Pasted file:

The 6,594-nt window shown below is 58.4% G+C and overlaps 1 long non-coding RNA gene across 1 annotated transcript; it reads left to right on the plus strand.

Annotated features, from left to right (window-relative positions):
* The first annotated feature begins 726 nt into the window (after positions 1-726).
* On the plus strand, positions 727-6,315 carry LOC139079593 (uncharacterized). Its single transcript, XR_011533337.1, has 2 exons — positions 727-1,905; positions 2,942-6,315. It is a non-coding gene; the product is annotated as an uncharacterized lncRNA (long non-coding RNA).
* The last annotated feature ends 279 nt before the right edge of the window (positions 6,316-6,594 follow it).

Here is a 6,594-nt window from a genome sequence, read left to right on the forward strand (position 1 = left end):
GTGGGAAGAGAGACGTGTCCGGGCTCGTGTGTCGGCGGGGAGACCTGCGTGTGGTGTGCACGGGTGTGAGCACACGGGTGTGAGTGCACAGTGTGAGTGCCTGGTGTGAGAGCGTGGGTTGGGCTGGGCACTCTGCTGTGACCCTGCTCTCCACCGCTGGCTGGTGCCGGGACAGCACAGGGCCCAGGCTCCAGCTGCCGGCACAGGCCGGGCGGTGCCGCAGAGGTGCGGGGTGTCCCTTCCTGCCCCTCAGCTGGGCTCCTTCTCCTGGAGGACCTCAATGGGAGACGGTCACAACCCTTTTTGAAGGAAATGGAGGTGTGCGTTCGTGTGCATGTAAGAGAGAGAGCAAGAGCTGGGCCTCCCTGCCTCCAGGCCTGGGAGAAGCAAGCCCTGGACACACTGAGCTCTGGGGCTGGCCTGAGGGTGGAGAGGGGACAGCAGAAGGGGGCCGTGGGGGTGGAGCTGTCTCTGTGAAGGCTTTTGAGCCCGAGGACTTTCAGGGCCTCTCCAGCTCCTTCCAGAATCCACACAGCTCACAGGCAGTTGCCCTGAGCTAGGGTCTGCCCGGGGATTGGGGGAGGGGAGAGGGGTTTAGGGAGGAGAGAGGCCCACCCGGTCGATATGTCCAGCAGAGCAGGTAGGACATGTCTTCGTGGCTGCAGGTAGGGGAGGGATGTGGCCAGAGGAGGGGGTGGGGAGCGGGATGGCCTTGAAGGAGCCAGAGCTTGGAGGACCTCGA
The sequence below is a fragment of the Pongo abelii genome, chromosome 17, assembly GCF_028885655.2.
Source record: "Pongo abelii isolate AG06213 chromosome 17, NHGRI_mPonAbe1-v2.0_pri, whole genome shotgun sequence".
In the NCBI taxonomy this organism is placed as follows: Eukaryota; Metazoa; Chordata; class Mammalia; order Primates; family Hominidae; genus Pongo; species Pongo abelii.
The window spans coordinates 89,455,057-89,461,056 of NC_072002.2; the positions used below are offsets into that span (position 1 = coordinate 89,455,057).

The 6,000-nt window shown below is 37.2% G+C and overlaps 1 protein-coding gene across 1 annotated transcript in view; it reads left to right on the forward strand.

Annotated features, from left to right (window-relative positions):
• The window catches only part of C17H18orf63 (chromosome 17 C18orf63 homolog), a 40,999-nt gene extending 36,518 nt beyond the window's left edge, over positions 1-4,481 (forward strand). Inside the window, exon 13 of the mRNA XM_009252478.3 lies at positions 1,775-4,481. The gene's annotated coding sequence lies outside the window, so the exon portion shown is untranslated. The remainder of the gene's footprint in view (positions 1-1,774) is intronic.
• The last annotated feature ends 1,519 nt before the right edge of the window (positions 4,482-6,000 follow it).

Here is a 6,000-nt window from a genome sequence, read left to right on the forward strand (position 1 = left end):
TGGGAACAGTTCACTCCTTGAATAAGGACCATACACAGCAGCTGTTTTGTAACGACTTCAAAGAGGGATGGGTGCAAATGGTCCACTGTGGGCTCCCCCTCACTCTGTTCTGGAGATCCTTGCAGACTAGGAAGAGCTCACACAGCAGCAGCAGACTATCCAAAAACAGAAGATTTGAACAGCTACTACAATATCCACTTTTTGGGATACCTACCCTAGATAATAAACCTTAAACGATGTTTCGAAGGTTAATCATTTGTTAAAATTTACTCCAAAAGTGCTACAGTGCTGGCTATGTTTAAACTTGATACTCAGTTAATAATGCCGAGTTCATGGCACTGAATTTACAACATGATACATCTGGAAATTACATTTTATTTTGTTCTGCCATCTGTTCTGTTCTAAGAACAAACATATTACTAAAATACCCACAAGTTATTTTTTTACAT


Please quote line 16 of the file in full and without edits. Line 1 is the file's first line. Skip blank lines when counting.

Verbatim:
Here is a 6,000-nt window from a genome sequence, read left to right on the forward strand (position 1 = left end):